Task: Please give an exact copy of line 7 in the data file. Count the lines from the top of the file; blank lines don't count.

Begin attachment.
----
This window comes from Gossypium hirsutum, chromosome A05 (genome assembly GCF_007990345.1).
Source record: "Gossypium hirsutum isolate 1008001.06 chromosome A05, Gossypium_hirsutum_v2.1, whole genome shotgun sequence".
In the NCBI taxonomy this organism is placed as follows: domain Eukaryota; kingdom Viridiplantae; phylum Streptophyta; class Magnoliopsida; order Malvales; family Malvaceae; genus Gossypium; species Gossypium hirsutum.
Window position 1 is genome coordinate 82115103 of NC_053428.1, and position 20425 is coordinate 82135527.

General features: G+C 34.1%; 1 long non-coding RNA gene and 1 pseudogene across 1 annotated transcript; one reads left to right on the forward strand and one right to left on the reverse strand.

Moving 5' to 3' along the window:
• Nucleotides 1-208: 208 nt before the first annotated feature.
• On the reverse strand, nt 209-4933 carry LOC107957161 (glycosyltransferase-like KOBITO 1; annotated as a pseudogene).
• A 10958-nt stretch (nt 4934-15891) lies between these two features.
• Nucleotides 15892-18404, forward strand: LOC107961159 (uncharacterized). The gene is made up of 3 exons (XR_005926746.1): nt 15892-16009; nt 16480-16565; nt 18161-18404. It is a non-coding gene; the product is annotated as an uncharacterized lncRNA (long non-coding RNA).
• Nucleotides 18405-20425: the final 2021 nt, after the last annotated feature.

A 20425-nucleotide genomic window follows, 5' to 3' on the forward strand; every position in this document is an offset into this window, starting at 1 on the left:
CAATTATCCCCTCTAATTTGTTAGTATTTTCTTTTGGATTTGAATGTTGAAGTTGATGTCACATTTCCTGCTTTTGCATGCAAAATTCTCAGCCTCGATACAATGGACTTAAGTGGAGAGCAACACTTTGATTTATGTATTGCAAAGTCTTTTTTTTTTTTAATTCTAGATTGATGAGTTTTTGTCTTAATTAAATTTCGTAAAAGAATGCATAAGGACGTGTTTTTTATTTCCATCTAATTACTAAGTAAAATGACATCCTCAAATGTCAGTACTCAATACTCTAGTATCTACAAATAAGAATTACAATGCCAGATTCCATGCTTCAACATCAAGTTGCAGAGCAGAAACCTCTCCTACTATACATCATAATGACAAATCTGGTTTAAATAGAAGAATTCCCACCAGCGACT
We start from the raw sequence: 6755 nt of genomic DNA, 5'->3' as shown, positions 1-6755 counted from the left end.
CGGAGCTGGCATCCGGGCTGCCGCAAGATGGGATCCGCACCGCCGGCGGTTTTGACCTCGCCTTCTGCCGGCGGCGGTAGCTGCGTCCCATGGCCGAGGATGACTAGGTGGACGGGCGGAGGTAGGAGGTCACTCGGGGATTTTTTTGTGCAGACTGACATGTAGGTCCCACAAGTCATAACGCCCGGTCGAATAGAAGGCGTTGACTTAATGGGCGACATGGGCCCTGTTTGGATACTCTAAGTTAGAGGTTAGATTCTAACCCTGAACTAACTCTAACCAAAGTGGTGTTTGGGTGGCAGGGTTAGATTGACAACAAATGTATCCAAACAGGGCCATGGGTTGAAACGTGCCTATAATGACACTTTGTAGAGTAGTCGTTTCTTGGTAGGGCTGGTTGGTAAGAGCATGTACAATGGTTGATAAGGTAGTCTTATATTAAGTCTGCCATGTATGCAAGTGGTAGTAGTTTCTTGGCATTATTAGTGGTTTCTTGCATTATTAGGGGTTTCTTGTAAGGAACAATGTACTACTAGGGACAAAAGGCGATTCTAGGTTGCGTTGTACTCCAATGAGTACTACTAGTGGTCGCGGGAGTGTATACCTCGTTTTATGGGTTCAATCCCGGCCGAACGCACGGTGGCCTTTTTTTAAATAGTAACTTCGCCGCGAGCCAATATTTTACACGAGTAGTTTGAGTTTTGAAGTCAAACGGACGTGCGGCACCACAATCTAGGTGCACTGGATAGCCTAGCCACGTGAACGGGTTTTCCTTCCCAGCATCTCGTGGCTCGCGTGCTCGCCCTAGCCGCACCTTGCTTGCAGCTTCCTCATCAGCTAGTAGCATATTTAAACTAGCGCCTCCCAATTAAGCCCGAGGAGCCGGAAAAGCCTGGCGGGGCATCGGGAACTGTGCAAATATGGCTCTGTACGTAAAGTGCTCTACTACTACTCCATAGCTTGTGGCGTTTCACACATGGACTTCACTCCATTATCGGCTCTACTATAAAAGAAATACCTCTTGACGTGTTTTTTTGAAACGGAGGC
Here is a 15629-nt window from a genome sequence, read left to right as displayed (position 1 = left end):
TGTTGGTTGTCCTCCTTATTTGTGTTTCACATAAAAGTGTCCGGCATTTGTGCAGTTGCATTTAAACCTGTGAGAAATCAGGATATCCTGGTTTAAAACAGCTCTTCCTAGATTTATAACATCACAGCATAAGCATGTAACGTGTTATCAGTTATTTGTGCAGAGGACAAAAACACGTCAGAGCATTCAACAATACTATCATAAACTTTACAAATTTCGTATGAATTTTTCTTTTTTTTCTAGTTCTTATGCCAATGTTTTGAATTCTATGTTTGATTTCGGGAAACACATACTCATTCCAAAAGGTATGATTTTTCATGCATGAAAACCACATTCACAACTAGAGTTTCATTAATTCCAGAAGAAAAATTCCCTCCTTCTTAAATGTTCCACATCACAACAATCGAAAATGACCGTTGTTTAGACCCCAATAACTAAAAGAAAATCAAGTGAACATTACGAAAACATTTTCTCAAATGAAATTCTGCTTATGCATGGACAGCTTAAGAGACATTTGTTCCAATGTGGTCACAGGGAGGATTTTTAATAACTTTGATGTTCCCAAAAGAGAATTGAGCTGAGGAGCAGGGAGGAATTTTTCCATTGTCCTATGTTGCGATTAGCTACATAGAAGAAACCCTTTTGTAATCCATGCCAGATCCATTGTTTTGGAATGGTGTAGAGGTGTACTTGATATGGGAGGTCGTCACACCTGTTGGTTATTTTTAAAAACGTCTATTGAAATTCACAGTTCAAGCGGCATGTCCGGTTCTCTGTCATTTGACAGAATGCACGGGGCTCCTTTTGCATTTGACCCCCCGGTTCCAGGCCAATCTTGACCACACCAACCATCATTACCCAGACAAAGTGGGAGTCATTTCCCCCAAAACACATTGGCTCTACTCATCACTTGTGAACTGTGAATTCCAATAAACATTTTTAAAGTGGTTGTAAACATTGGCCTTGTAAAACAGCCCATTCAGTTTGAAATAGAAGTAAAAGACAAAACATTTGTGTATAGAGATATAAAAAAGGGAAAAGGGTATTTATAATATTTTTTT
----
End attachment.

• Nucleotides 1-208: 208 nt before the first annotated feature.